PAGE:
Now that he’s got an official end date, Ben Bernanke’s on-again-off-again date with Hank Greenberg is off, again—for now. And probably for good.

Federal Reserve Chairman Ben Bernanke doesn’t have to testify under oath about the government’s 2008 decision to bail out American International Group Inc., at least as long as he holds his current job, a federal appeals court ruled Wednesday.

The U.S. Court of Appeals for the Federal Circuit ruled that Starr International Co., which had filed a lawsuit challenging the bailout, hadn’t demonstrated there were “extraordinary circumstances” that justified a pretrial deposition of Mr. Bernanke.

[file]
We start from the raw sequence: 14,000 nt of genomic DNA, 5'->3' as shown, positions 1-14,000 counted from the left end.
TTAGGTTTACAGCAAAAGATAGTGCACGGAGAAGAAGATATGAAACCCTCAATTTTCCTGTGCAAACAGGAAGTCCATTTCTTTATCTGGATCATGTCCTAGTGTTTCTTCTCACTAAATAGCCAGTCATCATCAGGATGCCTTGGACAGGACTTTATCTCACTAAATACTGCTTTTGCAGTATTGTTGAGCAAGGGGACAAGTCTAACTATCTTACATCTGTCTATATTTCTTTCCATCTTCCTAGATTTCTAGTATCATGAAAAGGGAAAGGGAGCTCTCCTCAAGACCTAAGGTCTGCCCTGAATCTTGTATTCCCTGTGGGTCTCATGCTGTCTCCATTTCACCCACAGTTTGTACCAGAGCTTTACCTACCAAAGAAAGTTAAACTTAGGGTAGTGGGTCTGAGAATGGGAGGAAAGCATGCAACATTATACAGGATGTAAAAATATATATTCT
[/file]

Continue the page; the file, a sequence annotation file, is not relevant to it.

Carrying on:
The court left open the possibility that Mr. Bernanke could have to testify in the case after he leaves the Fed, but only if Starr is able to meet certain legal requirements that the court found it hadn’t met….

“Starr’s efforts to inquire into these issues have all the appearance, and vices, of a fishing expedition rather than an effort to establish legally material facts,” the court said in its ruling. The court stressed that Mr. Bernanke’s departure from office doesn’t guarantee that Starr would be able to compel his testimony. Mr. Bernanke’s term as Fed chairman ends Jan. 31.

Bernanke Won’t Have to Testify in AIG Case—For Now [WSJ]

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